On the other hand, in my other test of dirty, unfiltered, multi-layered, low-definition bass reproduction, the result was better than expected. The T2 MKII was able to follow the bass lines without getting lost, although it reproduces them in its own way. It still tries to separate them with some grace and maintain an order in their representation. It is true that the sonority is not adequate and it will be better or worse depending on the quality of the source (I have used my reference source for this case, the one that achieves the most compact, fast, natural and realistic bass: it is the combo formed by the Aune X8 XVIII Magic DAC and the EarMen ST-Amp amplifier). But, at least, it has kept its type quite gracefully, and this gives it a technical performance that does reach a remarkable mark, being precise, skilful and resolute. It’s a pity that the sound behaviour doesn’t match it. And what strikes me most is that TinHiFi has dedicated a single 10mm driver for the lower range. We know it can do better.
Looking at the graph I thought the T2 MKIIs would be eminently mic-centric. The result is brighter than midrange-centric. And that’s because the first half lacks enough body to have a fuller presence. In that respect, the male vocals feel somewhat disconnected, with a light base and a midrange and less close presence than expected. To be honest, I thought the vocals would be much more prominent than I found them to be. I also expected them to be warmer, but in that respect I must have misinterpreted the chart. As I say, the sonority of the voices is not bad. On this occasion, I find their execution more natural. I feel them somewhat disconnected and sunken, in a less protagonist plane that makes me raise the potentiometer to make them more present, achieving a more negative than appropriate effect. In this sense, all the instrumentation is above the male voices. The female vocals improve in presence and move closer to the foreground, but they still blend in with the instrumentation. And also with the details and nuances. There are elements that should be in the background that are placed on the same level as the vocals or the main instruments. The result generates a certain disorder inside my head, as I feel that the elements should not have such an equal distribution and their distribution in the different sound planes should be in a different order. Fortunately, the dynamic driver is not very explicit or thin and there is a certain softness in drawing the edges, something that allows the sounds to be more pleasant, less sharp and relatively rounded. Such a tuning from an overly thin BA driver would have been much less tolerable, in my view. However, there is another positive point about this aspect and that is that the elements are sufficiently separated and distant so as not to saturate the mix. Even though the midrange and treble are in the foreground, the T2 MKII’s horizontal distribution of the midrange and treble is remarkably well resolved, resulting in a very open sound in this frequency range, full of clarity and transparency. I have noticed that the tips contribute a lot in this aspect, in this case I recommend tips with a wide core to maximise these aspects related to light, transparency and scene magnification. Still, I miss some flesh and physicality in the female voices, but they are certainly more prominent in the central range. They feel delicate, very well outlined, loaded with detail, but maintaining a certain softness at their edges that allows them to deal with sibilance and without losing the battle against overexposure of detail and nuance.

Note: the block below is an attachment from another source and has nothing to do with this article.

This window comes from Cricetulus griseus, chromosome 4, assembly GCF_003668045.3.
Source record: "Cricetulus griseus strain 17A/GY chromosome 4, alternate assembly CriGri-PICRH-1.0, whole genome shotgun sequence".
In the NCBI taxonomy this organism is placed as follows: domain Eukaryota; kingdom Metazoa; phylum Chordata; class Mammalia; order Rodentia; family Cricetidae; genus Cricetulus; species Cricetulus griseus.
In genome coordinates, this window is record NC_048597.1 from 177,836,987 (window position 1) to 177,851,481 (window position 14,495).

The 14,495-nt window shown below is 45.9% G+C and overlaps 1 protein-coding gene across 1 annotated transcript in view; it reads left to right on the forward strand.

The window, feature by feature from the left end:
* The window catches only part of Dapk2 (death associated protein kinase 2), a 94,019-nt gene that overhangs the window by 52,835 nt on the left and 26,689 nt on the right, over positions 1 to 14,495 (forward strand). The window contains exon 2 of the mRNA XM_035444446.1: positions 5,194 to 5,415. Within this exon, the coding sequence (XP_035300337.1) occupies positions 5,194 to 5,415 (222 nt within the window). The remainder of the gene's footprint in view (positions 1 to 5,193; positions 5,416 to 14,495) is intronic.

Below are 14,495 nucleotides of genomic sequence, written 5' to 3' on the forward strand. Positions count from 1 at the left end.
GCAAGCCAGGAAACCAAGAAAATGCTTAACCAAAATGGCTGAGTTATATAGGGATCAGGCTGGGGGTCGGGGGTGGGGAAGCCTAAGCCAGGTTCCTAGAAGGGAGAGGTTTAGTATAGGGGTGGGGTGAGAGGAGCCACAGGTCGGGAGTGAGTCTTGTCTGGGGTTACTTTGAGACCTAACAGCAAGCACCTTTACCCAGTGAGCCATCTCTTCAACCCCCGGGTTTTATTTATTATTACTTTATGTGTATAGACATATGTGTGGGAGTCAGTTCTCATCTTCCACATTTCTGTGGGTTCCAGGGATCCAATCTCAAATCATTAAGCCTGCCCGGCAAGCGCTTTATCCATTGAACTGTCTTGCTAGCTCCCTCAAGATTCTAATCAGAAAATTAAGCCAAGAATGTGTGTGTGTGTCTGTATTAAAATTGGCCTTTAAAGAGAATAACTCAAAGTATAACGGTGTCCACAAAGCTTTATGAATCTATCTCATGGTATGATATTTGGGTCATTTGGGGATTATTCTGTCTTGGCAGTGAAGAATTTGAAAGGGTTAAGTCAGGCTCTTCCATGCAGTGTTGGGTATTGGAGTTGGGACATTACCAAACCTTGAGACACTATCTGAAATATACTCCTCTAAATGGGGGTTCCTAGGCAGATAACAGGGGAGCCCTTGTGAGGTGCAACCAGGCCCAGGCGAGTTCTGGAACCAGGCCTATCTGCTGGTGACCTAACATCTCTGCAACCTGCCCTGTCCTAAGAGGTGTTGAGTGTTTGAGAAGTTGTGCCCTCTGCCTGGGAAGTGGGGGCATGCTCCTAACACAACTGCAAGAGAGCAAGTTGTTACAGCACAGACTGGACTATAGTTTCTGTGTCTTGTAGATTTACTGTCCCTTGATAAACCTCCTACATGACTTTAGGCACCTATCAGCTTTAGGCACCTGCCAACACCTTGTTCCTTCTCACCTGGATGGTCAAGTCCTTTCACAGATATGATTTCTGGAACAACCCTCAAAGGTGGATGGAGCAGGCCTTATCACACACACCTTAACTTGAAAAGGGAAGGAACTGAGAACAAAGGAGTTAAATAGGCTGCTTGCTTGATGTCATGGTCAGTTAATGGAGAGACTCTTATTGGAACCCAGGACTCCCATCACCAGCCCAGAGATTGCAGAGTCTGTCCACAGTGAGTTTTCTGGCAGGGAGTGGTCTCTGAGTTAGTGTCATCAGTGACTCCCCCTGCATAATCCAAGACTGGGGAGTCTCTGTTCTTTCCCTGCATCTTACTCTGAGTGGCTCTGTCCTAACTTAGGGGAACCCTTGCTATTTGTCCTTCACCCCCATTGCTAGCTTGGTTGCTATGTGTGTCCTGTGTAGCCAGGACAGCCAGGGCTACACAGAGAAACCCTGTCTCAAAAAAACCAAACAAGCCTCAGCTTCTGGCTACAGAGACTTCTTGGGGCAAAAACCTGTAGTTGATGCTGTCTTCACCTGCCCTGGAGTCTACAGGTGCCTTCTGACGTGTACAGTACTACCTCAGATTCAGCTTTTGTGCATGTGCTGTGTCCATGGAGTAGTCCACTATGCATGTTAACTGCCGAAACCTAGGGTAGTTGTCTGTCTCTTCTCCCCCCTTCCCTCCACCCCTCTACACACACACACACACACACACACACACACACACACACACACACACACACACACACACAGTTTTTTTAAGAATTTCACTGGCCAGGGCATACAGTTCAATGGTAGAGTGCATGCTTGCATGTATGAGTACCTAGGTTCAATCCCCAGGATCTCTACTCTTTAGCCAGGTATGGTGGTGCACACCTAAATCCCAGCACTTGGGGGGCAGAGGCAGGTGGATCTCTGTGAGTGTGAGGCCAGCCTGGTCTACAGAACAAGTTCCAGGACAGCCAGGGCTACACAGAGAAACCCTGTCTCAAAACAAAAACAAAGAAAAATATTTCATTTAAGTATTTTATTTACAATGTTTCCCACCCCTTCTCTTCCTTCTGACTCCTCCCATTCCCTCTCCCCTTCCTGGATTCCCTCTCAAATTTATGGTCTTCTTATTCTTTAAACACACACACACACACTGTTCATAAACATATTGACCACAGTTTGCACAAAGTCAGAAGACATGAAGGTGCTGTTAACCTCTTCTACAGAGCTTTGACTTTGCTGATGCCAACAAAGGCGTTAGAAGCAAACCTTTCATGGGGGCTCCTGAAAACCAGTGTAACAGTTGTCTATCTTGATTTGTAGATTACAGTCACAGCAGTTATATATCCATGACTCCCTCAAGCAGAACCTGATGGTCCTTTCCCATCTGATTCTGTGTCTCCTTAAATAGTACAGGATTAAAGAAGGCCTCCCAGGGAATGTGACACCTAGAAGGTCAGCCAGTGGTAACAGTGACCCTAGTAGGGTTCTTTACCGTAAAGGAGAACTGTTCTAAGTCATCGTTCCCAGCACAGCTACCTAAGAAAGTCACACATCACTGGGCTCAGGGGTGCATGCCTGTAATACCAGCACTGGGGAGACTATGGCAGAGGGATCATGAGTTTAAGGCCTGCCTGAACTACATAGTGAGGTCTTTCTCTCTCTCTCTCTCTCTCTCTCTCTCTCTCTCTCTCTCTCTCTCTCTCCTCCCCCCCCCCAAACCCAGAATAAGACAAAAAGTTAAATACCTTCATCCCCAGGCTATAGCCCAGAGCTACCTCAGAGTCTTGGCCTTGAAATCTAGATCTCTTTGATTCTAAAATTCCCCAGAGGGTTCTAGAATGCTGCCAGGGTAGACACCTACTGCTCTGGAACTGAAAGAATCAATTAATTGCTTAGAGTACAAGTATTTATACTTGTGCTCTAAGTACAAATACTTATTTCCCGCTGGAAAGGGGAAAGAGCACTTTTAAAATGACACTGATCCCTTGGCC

It is obvious that the second half of the midrange is more explicit. But, at this point, I am once again grateful that it is a dynamic driver that takes care of it. The 6mm driver dedicated to the midrange and treble is suitably light, but without going over the sharp edge. It’s thin enough to be precise, concise and decisive, but not so thin as to be penetrating or hurtful. And yet the treble energy level is quite high. The result is a sound that is explicit, exposed, relatively splashy, transparent, clear, detached, technically adept, but quite natural in terms of sonic behaviour. Who would have thought I would say this about the midrange-highs coming from a bass like the ones described above.